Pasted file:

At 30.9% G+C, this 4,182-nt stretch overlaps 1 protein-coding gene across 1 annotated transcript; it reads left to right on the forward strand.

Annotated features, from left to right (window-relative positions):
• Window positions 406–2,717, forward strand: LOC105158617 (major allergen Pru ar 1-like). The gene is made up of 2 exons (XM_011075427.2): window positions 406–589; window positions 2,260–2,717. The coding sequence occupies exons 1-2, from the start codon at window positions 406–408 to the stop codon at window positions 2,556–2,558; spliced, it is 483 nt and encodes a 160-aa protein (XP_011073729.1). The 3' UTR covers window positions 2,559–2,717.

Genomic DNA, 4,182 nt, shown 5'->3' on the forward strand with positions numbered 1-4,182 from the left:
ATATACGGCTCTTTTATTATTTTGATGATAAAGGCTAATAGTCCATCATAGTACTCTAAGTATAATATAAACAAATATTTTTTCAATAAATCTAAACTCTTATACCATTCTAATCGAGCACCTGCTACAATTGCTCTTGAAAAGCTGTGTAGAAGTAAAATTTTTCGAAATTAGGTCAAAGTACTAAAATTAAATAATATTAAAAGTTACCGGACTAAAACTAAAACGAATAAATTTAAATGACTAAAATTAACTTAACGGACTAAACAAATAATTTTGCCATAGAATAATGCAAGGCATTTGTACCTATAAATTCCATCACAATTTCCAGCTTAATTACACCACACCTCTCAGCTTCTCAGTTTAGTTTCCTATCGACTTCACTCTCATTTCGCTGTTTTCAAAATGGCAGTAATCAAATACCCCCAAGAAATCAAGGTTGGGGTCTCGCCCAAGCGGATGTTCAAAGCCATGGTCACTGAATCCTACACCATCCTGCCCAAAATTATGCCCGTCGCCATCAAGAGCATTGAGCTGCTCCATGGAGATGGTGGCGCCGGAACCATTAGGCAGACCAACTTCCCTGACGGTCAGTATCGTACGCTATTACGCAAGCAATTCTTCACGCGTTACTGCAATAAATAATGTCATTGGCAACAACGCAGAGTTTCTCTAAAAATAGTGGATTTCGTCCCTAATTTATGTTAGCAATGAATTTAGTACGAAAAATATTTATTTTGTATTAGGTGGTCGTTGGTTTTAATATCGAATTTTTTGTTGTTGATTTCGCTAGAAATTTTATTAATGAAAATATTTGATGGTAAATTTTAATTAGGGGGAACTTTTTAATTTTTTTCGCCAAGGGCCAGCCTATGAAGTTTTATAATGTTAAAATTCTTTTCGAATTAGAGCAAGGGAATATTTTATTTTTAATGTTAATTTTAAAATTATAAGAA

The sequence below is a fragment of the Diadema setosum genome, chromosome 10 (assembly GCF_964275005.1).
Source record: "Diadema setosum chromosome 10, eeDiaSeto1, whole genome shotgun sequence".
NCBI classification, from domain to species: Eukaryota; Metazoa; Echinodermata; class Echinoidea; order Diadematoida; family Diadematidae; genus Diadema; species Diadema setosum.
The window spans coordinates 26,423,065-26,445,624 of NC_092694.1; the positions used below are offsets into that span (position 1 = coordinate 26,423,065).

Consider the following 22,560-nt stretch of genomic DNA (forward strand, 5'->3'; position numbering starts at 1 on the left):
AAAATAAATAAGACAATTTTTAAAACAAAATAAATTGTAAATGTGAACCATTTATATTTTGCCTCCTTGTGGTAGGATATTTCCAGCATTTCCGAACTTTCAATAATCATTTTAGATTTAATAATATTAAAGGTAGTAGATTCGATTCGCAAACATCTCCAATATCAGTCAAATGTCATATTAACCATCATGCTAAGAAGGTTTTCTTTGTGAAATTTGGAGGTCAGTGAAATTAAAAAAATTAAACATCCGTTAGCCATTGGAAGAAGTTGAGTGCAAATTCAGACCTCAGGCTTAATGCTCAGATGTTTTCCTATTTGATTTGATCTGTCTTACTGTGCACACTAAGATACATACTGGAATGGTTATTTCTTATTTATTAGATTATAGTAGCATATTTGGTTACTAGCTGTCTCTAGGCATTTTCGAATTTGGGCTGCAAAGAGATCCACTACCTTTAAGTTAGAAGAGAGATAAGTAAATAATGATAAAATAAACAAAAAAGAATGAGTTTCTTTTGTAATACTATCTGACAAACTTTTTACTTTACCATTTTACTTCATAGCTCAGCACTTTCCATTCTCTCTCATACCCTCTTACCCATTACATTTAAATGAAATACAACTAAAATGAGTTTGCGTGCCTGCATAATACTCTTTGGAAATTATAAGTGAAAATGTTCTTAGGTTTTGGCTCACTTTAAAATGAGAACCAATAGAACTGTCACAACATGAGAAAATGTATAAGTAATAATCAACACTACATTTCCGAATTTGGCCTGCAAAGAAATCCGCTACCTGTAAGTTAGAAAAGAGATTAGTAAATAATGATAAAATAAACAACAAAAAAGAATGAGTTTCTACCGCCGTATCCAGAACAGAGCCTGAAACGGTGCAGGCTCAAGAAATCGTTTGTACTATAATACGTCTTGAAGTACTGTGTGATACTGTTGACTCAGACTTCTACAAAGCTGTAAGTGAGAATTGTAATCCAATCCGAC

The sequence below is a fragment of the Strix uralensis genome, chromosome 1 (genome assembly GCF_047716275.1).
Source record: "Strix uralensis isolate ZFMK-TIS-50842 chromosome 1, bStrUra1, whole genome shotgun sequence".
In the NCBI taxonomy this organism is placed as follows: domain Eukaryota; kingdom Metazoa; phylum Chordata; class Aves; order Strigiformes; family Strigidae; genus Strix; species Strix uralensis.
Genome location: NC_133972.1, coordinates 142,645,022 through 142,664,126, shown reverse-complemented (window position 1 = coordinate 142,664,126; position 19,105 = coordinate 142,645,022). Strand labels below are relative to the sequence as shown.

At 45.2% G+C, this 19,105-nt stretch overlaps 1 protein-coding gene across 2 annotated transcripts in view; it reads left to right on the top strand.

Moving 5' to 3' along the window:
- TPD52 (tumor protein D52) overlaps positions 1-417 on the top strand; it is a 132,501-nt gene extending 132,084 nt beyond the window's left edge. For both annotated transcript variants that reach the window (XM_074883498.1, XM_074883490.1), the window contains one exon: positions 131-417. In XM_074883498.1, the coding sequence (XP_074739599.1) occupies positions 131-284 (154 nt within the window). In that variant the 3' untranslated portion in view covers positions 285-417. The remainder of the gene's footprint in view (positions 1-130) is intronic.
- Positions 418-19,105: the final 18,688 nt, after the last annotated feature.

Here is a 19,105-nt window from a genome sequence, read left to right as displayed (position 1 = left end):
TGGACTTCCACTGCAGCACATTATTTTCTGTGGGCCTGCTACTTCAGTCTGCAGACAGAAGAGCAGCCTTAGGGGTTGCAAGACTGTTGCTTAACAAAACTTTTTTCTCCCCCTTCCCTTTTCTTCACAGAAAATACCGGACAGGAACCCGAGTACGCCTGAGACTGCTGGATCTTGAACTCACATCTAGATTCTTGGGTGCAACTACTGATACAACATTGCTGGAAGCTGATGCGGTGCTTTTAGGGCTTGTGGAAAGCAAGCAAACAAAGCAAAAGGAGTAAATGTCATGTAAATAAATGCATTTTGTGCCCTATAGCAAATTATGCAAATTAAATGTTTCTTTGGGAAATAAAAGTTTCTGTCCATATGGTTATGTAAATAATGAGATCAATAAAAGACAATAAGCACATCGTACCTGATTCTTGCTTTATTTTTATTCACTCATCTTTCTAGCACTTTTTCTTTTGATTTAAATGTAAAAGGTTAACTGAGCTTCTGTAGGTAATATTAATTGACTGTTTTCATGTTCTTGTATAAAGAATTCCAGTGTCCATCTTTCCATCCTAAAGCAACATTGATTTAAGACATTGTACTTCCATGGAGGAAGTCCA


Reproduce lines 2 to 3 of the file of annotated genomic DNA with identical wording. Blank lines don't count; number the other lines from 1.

Annotated features, from left to right (window-relative positions):
• Window positions 406–2,717, forward strand: LOC105158617 (major allergen Pru ar 1-like). The gene is made up of 2 exons (XM_011075427.2): window positions 406–589; window positions 2,260–2,717. The coding sequence occupies exons 1-2, from the start codon at window positions 406–408 to the stop codon at window positions 2,556–2,558; spliced, it is 483 nt and encodes a 160-aa protein (XP_011073729.1). The 3' UTR covers window positions 2,559–2,717.